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The Silver Chair by CS Lewis

I’ll admit that lately I’ve rediscovered my love of all things Narnia.  I’ve watched the movies countless times and have taken to rereading the series.  As I make my way through the series, I noticed several things: #1 that I don’t remember getting past The Lion, the Witch and the Wardrobe as a child and #2 that depending on who you talk to, the books are numbered differently, which bothers me. The edition of The Silver Chair that I have (which was purchased at a thrift store, incidentally) is labeled as Book 4 (out of 7) in the series.  Other editions list it as Book 5. But that, as they say, is another blog post, right?

But anyway, I enjoyed the Silver Chair, probably more than The Voyage of the Dawn Treader, mostly because I found the Dawn Treader’s adventures rather odd with the invisible hopping creatures.  The Silver Chair’s escapades, however, I found to be less fantastic although I’m not sure why. I think it’s because we are reunited with Caspian who was in two previous stories.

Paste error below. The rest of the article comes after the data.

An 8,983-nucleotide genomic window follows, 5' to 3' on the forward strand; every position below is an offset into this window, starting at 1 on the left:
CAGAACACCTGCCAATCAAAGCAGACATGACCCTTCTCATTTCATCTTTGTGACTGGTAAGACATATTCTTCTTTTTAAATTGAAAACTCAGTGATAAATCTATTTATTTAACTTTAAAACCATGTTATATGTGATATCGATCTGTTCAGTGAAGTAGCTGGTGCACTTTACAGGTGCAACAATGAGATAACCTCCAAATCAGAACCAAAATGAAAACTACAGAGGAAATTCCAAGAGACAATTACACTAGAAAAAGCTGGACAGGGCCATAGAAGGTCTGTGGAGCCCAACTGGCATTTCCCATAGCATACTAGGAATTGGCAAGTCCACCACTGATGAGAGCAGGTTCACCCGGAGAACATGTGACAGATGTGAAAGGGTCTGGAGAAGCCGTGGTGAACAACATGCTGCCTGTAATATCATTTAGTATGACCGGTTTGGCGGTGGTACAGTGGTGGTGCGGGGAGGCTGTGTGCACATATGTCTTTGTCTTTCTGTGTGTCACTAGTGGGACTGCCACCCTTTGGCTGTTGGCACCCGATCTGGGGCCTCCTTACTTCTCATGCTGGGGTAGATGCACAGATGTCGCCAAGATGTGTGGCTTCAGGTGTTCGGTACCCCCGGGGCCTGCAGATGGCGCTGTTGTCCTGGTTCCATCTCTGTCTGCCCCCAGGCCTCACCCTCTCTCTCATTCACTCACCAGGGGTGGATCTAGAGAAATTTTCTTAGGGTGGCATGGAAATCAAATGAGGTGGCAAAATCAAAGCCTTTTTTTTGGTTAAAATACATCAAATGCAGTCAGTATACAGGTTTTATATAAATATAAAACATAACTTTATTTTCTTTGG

The Silver Chair reunites us with Eustace and a new friend, Jill as they embark on their journey as dictated by Aslan the Lion.  I think one of the main reasons I neglected to finish the series when I was younger is that I found it too preachy.  I have no problem with stories that teach a lesson but this sort of underlying end of day’s salvation lesson can be off-putting at times.  If I were, however, studying it for its religious overtones, I think it would make a great study.

I am, of course, disappointed that there is no multicultural value to this series.  To be sure, one of the main characters is a girl, but she is neither of an ethnic descent nor provides any other diverse qualities.  I assume this is because of the period in which it was written.

I give this book 2 paws but feel like I should give it more because it is considered a classic.  I just wish it were more ethnically diverse.

Have you read it? What are your thoughts about it or the series or CS Lewis?